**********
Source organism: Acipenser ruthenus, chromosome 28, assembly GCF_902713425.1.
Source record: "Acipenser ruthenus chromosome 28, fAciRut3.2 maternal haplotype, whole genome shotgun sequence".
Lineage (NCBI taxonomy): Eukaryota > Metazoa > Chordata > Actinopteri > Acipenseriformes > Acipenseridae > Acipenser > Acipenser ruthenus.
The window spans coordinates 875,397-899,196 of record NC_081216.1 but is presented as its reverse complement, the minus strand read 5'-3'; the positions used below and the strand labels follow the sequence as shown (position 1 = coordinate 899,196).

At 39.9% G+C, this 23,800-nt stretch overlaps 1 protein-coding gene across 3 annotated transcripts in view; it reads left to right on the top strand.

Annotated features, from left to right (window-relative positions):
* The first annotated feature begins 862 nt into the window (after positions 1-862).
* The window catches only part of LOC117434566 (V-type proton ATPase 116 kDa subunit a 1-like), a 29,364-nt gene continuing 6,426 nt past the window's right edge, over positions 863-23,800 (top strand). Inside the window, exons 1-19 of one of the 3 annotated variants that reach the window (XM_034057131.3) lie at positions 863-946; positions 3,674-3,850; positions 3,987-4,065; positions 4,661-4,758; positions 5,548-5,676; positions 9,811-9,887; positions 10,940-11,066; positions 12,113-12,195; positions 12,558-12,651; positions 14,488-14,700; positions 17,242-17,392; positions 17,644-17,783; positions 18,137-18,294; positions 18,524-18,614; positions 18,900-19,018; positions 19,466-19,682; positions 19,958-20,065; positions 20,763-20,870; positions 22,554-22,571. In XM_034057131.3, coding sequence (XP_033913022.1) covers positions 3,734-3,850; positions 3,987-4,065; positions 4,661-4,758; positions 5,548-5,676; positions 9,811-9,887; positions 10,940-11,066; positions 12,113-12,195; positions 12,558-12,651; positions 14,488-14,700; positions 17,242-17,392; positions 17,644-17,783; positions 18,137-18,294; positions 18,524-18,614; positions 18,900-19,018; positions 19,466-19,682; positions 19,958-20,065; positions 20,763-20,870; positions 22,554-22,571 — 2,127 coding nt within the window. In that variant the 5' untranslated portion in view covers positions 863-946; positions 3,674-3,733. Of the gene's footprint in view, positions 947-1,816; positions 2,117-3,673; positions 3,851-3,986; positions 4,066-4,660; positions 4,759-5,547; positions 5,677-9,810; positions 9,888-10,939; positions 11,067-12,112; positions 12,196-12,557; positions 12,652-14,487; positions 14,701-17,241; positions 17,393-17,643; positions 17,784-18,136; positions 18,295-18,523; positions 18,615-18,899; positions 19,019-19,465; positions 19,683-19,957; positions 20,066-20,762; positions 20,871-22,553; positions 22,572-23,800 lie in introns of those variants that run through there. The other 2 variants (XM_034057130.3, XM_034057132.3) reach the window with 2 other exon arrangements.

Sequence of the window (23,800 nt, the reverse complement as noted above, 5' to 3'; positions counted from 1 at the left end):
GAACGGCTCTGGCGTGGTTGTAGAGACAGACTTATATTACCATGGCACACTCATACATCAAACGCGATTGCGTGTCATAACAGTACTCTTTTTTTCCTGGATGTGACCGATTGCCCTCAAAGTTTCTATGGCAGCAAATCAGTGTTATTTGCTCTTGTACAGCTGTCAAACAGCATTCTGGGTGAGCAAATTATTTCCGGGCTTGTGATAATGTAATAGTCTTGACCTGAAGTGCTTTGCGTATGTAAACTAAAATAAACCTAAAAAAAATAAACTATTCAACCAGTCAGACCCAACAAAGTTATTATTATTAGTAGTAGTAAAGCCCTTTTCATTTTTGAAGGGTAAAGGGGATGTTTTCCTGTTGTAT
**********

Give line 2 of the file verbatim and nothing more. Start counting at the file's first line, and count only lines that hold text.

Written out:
Source record: "Acipenser ruthenus chromosome 28, fAciRut3.2 maternal haplotype, whole genome shotgun sequence".